Winter forward basis at Waha is down sharply since the start of November amid a recent acceleration in Permian Basin production and drilling activity that comes just as the outlook for US seasonal heating demand begins to cool.
Receive daily email alerts, subscriber notes & personalize your experience.Register Now
In recent trading, the shifting supply and demand considerations have prompted a stunning selloff along Waha's forward curve with basis prices for December, January and February falling more than 30 cents.
After reaching a 20 cents premium to the Henry Hub earlier this month, Waha's December contract has dipped into negative territory recently, settling Nov. 22 at a 16 cents discount to the benchmark.
Both the January and February contracts have seen similar declines, falling from over 40 cents premium to Henry Hub in early November to less than 10 cents premium currently, S&P Global Platts' most recent M2MS data published Nov. 22 shows.
Cooling expectations for Waha winter gas prices come as output from the Permian tests prior record highs this month. In the first week of November, estimated production twice topped 13.9 Bcf/d, falling just shy of the basin's June 2021 record at 14 Bcf/d, S&P Global Platts Analytics data shows.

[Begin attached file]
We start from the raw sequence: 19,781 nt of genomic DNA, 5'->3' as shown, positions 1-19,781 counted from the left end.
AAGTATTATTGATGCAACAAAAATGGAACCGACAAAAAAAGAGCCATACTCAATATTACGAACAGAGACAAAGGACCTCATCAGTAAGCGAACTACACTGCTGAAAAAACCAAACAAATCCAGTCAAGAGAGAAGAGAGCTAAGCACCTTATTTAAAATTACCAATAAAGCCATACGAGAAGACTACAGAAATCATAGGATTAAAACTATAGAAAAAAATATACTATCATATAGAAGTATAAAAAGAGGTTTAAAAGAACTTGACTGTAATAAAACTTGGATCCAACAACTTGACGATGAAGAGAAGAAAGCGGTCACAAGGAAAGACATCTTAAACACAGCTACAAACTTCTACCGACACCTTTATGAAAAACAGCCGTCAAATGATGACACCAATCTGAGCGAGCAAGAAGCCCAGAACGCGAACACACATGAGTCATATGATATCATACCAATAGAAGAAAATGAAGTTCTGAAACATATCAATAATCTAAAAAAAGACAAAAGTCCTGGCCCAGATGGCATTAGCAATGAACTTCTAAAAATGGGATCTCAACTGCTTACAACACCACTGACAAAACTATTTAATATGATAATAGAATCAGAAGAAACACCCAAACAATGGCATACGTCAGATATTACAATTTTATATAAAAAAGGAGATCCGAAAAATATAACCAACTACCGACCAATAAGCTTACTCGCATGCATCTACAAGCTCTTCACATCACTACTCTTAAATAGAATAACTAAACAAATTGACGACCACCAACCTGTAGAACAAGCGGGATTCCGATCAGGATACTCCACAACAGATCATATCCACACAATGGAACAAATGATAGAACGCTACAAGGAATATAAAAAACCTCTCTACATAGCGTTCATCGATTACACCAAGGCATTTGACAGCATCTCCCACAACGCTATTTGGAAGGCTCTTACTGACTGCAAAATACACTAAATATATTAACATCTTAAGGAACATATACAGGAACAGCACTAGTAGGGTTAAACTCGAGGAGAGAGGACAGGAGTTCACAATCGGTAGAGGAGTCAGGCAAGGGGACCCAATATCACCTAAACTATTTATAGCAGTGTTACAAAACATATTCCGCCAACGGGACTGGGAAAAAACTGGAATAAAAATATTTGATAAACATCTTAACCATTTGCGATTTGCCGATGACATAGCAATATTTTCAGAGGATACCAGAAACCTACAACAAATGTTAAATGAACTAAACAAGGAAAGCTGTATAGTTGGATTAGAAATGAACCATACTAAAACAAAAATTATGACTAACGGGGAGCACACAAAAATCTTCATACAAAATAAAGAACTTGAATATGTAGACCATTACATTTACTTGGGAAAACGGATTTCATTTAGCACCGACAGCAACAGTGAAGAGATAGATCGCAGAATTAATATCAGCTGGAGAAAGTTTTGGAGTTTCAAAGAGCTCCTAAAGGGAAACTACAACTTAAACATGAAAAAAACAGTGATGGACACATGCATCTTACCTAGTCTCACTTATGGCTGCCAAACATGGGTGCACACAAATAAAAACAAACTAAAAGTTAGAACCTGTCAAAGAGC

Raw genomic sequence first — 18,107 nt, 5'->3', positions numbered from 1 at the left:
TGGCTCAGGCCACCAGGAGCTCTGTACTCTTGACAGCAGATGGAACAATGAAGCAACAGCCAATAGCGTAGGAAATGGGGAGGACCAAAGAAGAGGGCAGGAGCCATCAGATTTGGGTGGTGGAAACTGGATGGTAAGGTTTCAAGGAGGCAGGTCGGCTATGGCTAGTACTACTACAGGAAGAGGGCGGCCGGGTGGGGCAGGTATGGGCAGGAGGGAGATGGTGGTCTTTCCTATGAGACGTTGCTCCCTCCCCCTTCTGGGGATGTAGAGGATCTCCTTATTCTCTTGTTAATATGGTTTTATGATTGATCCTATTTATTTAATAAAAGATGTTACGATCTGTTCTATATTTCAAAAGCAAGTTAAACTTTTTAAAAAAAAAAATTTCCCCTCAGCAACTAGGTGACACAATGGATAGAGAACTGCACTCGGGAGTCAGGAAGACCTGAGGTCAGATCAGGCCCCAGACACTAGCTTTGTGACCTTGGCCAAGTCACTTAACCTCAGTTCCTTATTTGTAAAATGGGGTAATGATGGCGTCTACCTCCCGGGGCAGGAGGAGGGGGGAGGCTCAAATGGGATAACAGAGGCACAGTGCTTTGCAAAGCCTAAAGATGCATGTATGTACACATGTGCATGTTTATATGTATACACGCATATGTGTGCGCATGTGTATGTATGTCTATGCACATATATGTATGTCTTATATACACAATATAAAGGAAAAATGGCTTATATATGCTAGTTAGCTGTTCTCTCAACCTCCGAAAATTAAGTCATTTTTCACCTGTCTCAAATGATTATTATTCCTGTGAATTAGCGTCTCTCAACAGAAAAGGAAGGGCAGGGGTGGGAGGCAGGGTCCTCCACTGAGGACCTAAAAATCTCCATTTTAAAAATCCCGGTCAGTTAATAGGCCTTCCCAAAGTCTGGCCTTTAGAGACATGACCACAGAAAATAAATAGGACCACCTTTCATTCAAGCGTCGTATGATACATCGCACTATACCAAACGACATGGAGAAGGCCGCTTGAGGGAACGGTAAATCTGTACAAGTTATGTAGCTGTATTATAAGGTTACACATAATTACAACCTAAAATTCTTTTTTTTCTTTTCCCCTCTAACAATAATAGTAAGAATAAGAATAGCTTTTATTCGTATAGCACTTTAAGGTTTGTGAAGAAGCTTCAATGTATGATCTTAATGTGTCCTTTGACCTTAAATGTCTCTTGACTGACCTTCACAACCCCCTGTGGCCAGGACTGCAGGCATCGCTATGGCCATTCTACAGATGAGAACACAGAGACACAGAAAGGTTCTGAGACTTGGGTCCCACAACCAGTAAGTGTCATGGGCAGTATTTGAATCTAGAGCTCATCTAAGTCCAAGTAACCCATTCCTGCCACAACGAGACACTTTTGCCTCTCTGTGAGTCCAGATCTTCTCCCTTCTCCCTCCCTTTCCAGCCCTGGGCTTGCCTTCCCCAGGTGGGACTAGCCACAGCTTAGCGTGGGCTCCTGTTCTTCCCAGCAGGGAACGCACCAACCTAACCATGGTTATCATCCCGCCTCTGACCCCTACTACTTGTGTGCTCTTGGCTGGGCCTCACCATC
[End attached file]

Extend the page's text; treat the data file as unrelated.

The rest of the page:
Analytics forecasts calling for steady growth in the Permian into 2022 and beyond now looking increasingly convincing.
With cash and forward gas prices near historic highs, drilling incentives in the Permian Basin are only growing. In a recently published internal rate of return or IRR analysis, Platts Analytics estimated half-cycle, post-tax returns in the Delaware Basin at nearly 60% with the Midland Basin estimated in the upper 40% range. Returns for both sub-basins are up sharply from year-ago levels.
Permian producers have already begun responding to the uptick. In the week ended Nov. 17, rig count in West Texas surged to 284 marking its highest since mid-April 2020, data published by Enverus shows.
The improving outlook for Permian supply growth comes just as expectations for US winter 2021-22 heating demand have begun to cool, likely in response to more definitive – and less-than-bullish – seasonal weather forecasts.
In an updated three-month outlook published Nov. 18, the US National Weather Service predicted that a broad swath of states stretching from the desert Southwest and Texas to the Gulf Coast, Southeast and East Coast would see at least a 40% to 50% risk for above-average temperatures from December to February.
Critically, the outlook also predicted more mild winter weather in two US regions that comprise the substantial majority of overall heating demand – the Northeast and the Midwest.
Warmer weather this winter, even in regions not directly connected to Permian supply, could weaken overall demand for West Texas gas. Milder weather, even in the Northeast, could leave more Appalachian supply available to meet feedgas demand from a potentially record season for Gulf Coast LNG exports.